Published by Corvus
Publication date – 2 April 2020
Source – review copy
Paris, today. The Museum of Broken Promises is a place of wonder and sadness, hope and loss. Every object in the museum has been donated – a cake tin, a wedding veil, a baby’s shoe. And each represent a moment of grief or terrible betrayal. The museum is a place where people come to speak to the ghosts of the past and, sometimes, to lay them to rest. Laure, the owner and curator, has also hidden artefacts from her own painful youth amongst the objects on display.
Prague, 1985. Recovering from the sudden death of her father, Laure flees to Prague. But life behind the Iron Curtain is a complex thing: drab and grey yet charged with danger. Laure cannot begin to comprehend the dark, political currents that run beneath the surface of this communist city. Until, that is, she meets a young dissident musician. Her love for him will have terrible and unforeseen consequences.
It is only years later, having created the museum, that Laure can finally face up to her past and celebrate the passionate love which has directed her life.
Laure spends her days surrounded by broken promises. In her little museum in the heart of Paris she curates a display of the various ways promises unkept, from a first tooth to an image of a destroyed garden. The museum is Laure’s broken promise, made many years ago in Prague. But it will also be the means of forgiving herself.
The story moves between modern day Paris, Prague in 1986 and Berlin in the 1990s. We first meet Laure in Paris, as she recalls finding the building that is the become the Museum of Broken Promises. We then flit back to Prague where a 20 year old Laure is looking after the children of pharmaceutical boss Petr and his wife Eva. When she meets Tomas, a dissident rock star the shades fall from her eyes and she begins to see Prague as it is for those who live there under communist rule.
It soon becomes clear that Laure’s broken promise was to Tomas. That broken promise has followed her through the years, haunting her marriage and leading her to live a half life. The Museum of Broken Promises is her way at redemption, and her way to ensure she still punishes herself.
Laure is a complex character but one the reader doesn’t know fully. She is naive when she lands in Prague, communism being just a vague idea in her native Yorkshire. And so it is something of a game to her at the beginning, seeing people being followed, sneaking to a marionette show where rebellious shows were put on under the guise of party propaganda.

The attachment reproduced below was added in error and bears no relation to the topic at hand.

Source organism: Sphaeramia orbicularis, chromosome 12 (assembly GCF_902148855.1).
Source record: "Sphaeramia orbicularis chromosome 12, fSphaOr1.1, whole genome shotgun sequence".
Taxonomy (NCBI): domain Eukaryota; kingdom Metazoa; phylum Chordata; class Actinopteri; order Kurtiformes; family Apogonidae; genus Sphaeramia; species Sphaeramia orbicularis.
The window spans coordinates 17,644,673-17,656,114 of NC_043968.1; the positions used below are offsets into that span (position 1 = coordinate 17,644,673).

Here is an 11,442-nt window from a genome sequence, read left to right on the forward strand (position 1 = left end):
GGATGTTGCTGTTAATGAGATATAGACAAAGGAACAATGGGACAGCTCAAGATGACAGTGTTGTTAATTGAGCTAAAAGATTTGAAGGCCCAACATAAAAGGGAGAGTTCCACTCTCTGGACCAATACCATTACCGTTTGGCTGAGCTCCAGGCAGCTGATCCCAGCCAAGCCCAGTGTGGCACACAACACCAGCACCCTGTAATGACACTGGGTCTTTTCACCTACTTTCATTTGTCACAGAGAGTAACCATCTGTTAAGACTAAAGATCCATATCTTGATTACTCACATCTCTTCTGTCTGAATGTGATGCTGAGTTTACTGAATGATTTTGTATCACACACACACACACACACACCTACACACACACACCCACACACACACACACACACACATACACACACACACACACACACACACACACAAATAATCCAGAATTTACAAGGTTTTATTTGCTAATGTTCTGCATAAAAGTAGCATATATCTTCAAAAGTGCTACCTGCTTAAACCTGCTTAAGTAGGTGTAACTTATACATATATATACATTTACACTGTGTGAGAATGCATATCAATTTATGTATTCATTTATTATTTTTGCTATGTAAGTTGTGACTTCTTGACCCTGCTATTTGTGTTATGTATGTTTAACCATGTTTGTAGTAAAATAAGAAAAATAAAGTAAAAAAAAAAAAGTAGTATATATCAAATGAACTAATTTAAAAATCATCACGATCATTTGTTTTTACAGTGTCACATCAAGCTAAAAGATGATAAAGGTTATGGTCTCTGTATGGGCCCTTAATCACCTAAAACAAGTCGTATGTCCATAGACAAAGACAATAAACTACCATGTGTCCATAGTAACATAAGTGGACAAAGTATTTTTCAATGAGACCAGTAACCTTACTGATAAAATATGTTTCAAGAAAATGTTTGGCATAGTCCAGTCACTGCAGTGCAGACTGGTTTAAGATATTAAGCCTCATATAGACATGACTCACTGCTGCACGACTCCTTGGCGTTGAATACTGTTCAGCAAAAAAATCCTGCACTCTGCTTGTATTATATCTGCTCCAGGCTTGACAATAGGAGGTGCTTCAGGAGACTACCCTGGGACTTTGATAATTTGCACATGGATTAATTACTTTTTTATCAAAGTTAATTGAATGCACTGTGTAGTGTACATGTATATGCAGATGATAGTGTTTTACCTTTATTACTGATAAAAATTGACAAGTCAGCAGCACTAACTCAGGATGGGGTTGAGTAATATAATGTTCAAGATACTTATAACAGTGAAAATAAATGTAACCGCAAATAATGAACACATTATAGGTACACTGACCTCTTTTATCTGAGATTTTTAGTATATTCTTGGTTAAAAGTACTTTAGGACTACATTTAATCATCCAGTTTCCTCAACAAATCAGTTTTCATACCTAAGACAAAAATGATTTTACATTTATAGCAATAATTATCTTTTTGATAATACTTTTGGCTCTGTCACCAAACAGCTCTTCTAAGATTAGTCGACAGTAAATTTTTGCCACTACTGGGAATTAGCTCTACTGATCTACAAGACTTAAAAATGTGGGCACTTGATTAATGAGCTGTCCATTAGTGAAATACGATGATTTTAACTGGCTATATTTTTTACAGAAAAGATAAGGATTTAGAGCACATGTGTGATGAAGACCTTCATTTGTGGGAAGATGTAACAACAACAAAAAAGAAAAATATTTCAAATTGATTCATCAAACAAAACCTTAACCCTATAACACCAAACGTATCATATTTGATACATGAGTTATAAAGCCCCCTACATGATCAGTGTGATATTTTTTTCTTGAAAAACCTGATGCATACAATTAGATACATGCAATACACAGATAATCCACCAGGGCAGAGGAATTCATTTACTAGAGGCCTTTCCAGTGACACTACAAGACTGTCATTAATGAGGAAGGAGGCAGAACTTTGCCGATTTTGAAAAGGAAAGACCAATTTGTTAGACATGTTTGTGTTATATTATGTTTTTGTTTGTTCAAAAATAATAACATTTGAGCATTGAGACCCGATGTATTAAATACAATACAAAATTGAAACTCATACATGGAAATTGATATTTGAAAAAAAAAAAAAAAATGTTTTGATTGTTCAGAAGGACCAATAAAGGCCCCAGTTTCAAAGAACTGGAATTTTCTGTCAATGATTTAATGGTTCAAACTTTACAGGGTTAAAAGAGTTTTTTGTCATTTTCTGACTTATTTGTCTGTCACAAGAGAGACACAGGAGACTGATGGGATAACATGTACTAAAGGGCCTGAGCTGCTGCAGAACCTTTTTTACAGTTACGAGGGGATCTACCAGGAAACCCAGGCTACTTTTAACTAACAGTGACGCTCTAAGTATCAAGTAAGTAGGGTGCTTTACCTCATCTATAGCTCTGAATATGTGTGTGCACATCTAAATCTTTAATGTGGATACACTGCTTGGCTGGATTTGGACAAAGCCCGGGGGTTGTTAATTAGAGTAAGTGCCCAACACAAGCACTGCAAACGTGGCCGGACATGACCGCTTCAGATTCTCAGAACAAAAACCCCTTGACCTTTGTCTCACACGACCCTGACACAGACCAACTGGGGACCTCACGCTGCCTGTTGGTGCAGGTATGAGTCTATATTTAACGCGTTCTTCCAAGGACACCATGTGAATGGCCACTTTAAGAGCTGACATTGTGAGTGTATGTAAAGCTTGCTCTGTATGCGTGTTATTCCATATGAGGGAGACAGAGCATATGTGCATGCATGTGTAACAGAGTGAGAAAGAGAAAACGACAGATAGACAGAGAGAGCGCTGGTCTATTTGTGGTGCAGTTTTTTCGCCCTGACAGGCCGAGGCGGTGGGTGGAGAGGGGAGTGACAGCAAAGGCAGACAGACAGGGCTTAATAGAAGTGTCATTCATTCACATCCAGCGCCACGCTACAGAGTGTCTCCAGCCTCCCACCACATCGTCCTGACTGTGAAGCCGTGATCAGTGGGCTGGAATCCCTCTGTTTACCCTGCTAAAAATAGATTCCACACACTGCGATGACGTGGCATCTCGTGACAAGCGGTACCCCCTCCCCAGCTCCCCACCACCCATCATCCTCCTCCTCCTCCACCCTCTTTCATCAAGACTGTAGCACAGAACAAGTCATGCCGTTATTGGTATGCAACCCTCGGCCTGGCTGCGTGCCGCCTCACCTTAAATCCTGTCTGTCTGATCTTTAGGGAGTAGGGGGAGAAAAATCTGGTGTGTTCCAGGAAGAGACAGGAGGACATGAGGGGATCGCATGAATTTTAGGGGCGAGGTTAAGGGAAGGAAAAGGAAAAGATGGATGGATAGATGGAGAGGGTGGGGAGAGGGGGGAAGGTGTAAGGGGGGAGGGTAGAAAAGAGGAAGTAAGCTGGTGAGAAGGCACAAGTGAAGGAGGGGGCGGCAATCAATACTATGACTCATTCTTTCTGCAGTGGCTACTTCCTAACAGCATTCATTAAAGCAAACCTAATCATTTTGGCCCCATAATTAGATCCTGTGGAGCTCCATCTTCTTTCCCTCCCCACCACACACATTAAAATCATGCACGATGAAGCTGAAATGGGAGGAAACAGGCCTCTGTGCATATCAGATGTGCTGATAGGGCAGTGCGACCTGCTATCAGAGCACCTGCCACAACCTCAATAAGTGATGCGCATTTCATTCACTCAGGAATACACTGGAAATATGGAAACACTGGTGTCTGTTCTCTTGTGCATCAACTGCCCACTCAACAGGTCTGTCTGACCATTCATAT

I have no experience of life under a communist regime. I have no idea what it would have been like to be followed, to eat limited food when those high up in the party feasted. To be worried that your neighbour, your mother or your friend was informing on you. But the sense of permanent unease could be gathered from the narrative. It may have been assisted by the fact I read the book during the lock down required to help tackle Covid-19 but the visits to restaurants and walks in the park, accompanied by a goon as they may have been, felt even more stark for our current lack of such everyday events.
The majority of the other characters have a shadow over them, each with something to hide or so it would seem. Laure cannot really trust May, the reporter sent to write a story about the museum, though this is because neither are fully truthful with the other. Petr, Laure’s boss in Prague, has his own secrets to hide, and which Laure slowly discovers. As for Tomas and his friends, their need to keep secrets is in order to save their lives.
Running alongside the love story of Laure and Tomas there is the theme of regret and loss. Loss for ourselves or for loved ones. Loss of ideals and loss of belief. There is also a story of how recognising that loss, embracing it and letting it go can help set someone free.
About the author
Elizabeth Buchan was a fiction editor at Random House before leaving to write full time. Her novels include the prizewinning Consider the Lily, international bestseller Revenge of the Middle-Aged Woman and The New Mrs Clifton. She reviews for the Sunday Times and the Daily Mail, and has chaired the Betty Trask and Desmond Elliot literary prizes. She was a judge for the Whitbread First Novel Award and for the 2014 Costa Novel Award.